Serial.begin(9600);
  pinMode(9, OUTPUT);
}

void loop() {
  inValue = analogRead(0);
  outValue = inValue / 4;
  
  analogWrite(9, outValue);
  Serial.println(outValue);
  delay(10);
}

Assignment 4: Microcontrollers

March 30, 2018

To begin our learning process, we had to figure out how to code with an Arduino, and incorporate an Arduino into our fabric. We were to create a social switch that would respond to a sensor. My partner, Phyllis, had a great idea to use an audio sensor. She built up the code, shown below.

From what I gather, I find that the void.setup is for a one time use, and void.loop is for a continuous use. And, the delay is 10 milliseconds. We used analogWrite so that the LED would light up according to the audio sensor.

I worked more through the design process, especially the fabric part. We had to brainstorm way to incorporate the microcontroller along with the audio sensor into fabric. At first, we imagined that a birthday cake would work because people would blow at the audio sensor, and the LED light would light up. However, in the end, we decided not to do this approach because having a fabric birthday cake really wasn’t that joyful, especially when you’d rather have a real birthday cake to eat.

Our second idea was to make a star badge that would light up when spoken to. The star badge would be worn on the left shoulder of the person, and whenever some would say something, it would light up.

This sort of switch, I think, is very creative, because just imagine if we had more of these badges and we were attending a concert, and all these LEDs would light up responding to different sounds. Therefore, to create more of these badges, no matter if it was stars or another object like a sun, would be the next step in this project.

Design Process:

Materials:

Yellow felt

Blue felt

Double sided Fusible

Thread with corresponding colors (blue, yellow)

Arduino Uno

Wires

Portable Battery

Needle

Yellow LED light

Resister

Breadboard

220 Ohm Resistor

We made a prototype with the breadboard, and then transferred it onto fabric after soldering and couching the wires. Nonetheless, we had a finished product at the end, so that’s pretty cool!

                        .                                        

 

Incorporate Arduinos into Textiles – Documentation

For the social interaction project, Sarah and I decided to work on a switch activated by a hug that would light up a heart. Our original idea was that, using PWM pins, the harder you hugged, the brighter the LEDs would light up.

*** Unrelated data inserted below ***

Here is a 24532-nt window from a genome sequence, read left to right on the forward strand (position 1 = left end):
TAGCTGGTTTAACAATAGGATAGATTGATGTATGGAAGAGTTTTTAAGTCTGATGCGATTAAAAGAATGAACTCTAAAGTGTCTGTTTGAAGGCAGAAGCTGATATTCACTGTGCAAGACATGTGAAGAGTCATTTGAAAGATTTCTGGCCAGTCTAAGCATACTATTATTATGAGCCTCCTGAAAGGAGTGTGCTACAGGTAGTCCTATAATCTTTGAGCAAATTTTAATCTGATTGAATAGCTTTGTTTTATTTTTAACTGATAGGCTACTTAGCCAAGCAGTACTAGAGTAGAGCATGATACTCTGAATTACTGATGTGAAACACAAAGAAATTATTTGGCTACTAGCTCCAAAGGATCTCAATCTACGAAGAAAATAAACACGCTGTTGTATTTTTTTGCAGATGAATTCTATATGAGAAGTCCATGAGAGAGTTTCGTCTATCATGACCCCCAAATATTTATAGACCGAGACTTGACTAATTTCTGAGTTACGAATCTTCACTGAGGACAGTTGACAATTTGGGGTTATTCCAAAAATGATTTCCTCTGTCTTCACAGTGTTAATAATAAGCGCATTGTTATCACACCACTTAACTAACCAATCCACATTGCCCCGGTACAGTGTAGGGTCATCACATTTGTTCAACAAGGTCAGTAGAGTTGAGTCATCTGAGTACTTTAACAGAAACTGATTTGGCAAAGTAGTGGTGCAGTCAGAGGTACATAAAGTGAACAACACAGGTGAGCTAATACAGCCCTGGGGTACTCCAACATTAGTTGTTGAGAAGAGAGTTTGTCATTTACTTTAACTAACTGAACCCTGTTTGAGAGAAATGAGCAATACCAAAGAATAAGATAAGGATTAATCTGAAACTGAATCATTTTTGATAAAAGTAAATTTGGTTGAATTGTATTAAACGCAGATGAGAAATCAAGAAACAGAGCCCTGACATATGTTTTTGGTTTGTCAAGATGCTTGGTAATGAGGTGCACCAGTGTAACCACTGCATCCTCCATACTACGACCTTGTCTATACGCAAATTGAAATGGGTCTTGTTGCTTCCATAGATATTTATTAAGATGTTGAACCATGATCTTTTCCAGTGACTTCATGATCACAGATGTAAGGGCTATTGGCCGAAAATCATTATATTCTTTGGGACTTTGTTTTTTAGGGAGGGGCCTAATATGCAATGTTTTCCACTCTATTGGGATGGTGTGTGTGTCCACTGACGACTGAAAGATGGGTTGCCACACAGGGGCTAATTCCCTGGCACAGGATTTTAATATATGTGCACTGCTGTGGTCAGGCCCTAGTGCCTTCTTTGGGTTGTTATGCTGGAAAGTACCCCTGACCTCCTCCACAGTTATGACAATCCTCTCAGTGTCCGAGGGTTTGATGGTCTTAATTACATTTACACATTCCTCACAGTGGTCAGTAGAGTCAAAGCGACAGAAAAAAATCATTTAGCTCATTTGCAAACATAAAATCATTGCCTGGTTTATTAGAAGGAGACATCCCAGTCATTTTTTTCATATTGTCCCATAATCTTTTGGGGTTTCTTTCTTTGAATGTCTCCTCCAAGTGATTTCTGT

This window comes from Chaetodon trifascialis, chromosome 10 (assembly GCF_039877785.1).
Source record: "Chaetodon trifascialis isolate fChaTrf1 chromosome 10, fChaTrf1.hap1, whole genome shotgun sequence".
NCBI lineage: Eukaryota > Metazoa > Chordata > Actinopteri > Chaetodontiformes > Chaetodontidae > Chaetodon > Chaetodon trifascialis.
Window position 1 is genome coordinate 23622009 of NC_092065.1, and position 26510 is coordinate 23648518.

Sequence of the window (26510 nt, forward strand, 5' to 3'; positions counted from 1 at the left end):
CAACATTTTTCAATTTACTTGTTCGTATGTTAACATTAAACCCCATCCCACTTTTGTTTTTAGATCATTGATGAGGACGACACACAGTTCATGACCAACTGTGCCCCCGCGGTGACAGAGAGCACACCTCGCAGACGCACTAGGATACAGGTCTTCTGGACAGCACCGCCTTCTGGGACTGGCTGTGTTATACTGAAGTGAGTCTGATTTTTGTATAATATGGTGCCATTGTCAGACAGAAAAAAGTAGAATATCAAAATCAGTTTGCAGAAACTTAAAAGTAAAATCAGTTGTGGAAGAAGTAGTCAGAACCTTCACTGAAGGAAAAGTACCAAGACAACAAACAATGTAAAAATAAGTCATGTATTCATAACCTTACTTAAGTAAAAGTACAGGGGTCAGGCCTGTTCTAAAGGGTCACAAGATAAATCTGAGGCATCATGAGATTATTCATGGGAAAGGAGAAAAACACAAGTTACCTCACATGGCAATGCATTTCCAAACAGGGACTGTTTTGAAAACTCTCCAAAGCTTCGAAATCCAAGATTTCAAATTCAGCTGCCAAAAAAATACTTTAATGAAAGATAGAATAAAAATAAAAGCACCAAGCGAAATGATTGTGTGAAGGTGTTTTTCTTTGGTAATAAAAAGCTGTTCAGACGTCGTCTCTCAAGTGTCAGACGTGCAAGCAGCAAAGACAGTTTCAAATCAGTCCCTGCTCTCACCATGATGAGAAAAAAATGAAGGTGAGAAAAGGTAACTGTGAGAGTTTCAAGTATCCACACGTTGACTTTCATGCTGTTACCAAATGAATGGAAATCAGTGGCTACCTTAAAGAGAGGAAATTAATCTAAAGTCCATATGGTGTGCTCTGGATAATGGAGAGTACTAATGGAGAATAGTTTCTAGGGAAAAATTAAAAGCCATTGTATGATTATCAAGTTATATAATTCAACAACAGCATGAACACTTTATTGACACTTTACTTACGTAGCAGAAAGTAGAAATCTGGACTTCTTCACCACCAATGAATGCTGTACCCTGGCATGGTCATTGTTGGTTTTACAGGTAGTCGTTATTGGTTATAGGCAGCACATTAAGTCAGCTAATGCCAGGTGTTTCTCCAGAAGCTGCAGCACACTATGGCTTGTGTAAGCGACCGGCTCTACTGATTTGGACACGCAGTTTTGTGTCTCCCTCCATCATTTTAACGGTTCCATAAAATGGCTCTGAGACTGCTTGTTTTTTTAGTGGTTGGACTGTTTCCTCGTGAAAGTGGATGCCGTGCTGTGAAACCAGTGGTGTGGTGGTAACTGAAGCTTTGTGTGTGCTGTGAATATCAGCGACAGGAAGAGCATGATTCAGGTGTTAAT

Originally, we started with a blue circle made out felt, a red ribbon and sewable LEDs. The sewable LEDs are great, because the resistor is already integrated in the LED so they greatly simplify the soldering and execution process.

On our first stage, Sarah did an awesome job in sewing everything together. We were working together during the class time to plan the circuit and initially, we started by trying to connect all the grounds of the LEDs. Here we ran into our first problem, because the circuit was too big and some LEDs would not work. Then, Antonius suggested that each of them had its own connection to ground.

We decided to do so, and by using female to male wires, we connected our circuit to a prototyping shield.

This was a great step, as we had a working prototype, but then the second issue came along: the connections were not stable enough, so we moved on to soldering all the LEDs and wires. We had to remove the circuit and almost start from the beginning, but we were certain that this time it would work.

 

Once we got that working, for the hug mechanism, we decided to use the pressure sensor that Antonius taught us in class. Below is a picture of our first test.

For the hug mechanism, we were using conductive thread to connect the conductive tape to our board. Then, we ran into another issue: the thread was somewhat loose and when it touched some parts of the board, it started burning and causing some smoke. We were worried about the state of our project (we did not want to burn down the lab), so we introduced a modification: we created an elongated hoop and tied the thread far away from the board to avoid this issue. If you take a second to check the picture below, you can see that there are two long pieces of wire coming out of the pocket that holds the battery and Arduino. This is how we solved our issue.

We had the circuit and concept ready, and we then proceeded to finalize everything and put it on the t-shirt. The only thing that was left was fixing the code.

Initially, we started with a simple blink to test the state of the project. It worked!

We then moved on to the final piece of code, which was very similar to the code we saw in class. Nonetheless, we were surprised about the intensity of the LEDs and how, regardless of your hug, they were always equally bright. We tried changing the imput value by dividing it by 8, but we faced the same issue.

 

We had a hard time making the circuits stable but after getting them to work and figuring out how to get everything on the shirt, we were both very happy with the final result. To cover it and make sure that you could not see the wires and to make the LEDs slightly dimmer, we put a t-shirt over the other t-shirt. Below check a picture of me hugging our creation: it works!